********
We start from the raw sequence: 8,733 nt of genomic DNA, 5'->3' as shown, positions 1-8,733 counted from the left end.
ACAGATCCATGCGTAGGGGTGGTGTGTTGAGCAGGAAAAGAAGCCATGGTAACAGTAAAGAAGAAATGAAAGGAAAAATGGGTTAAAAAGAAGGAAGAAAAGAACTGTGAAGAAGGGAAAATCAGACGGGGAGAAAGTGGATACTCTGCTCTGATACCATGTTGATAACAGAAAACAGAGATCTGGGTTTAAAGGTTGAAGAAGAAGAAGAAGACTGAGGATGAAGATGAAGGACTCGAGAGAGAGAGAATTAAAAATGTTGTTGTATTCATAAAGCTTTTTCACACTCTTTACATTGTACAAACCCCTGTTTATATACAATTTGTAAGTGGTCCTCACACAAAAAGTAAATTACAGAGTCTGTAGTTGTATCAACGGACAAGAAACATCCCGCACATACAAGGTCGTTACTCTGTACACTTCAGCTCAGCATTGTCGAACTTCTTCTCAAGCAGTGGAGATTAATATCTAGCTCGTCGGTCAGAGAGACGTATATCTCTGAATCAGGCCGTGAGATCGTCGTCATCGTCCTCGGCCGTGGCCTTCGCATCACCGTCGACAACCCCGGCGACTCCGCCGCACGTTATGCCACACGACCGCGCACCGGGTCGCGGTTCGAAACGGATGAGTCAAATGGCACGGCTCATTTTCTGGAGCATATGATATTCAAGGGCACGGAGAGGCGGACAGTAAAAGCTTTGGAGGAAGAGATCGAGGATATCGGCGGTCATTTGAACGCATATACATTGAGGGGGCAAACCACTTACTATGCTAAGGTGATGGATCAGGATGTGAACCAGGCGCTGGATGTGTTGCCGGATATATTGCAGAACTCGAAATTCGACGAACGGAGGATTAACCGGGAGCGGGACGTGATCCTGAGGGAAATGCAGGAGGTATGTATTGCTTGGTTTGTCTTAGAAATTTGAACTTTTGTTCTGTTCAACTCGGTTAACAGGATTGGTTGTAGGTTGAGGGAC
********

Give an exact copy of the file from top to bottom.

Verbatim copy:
We start from the raw sequence: 8,733 nt of genomic DNA, 5'->3' as shown, positions 1-8,733 counted from the left end.
ACAGATCCATGCGTAGGGGTGGTGTGTTGAGCAGGAAAAGAAGCCATGGTAACAGTAAAGAAGAAATGAAAGGAAAAATGGGTTAAAAAGAAGGAAGAAAAGAACTGTGAAGAAGGGAAAATCAGACGGGGAGAAAGTGGATACTCTGCTCTGATACCATGTTGATAACAGAAAACAGAGATCTGGGTTTAAAGGTTGAAGAAGAAGAAGAAGACTGAGGATGAAGATGAAGGACTCGAGAGAGAGAGAATTAAAAATGTTGTTGTATTCATAAAGCTTTTTCACACTCTTTACATTGTACAAACCCCTGTTTATATACAATTTGTAAGTGGTCCTCACACAAAAAGTAAATTACAGAGTCTGTAGTTGTATCAACGGACAAGAAACATCCCGCACATACAAGGTCGTTACTCTGTACACTTCAGCTCAGCATTGTCGAACTTCTTCTCAAGCAGTGGAGATTAATATCTAGCTCGTCGGTCAGAGAGACGTATATCTCTGAATCAGGCCGTGAGATCGTCGTCATCGTCCTCGGCCGTGGCCTTCGCATCACCGTCGACAACCCCGGCGACTCCGCCGCACGTTATGCCACACGACCGCGCACCGGGTCGCGGTTCGAAACGGATGAGTCAAATGGCACGGCTCATTTTCTGGAGCATATGATATTCAAGGGCACGGAGAGGCGGACAGTAAAAGCTTTGGAGGAAGAGATCGAGGATATCGGCGGTCATTTGAACGCATATACATTGAGGGGGCAAACCACTTACTATGCTAAGGTGATGGATCAGGATGTGAACCAGGCGCTGGATGTGTTGCCGGATATATTGCAGAACTCGAAATTCGACGAACGGAGGATTAACCGGGAGCGGGACGTGATCCTGAGGGAAATGCAGGAGGTATGTATTGCTTGGTTTGTCTTAGAAATTTGAACTTTTGTTCTGTTCAACTCGGTTAACAGGATTGGTTGTAGGTTGAGGGAC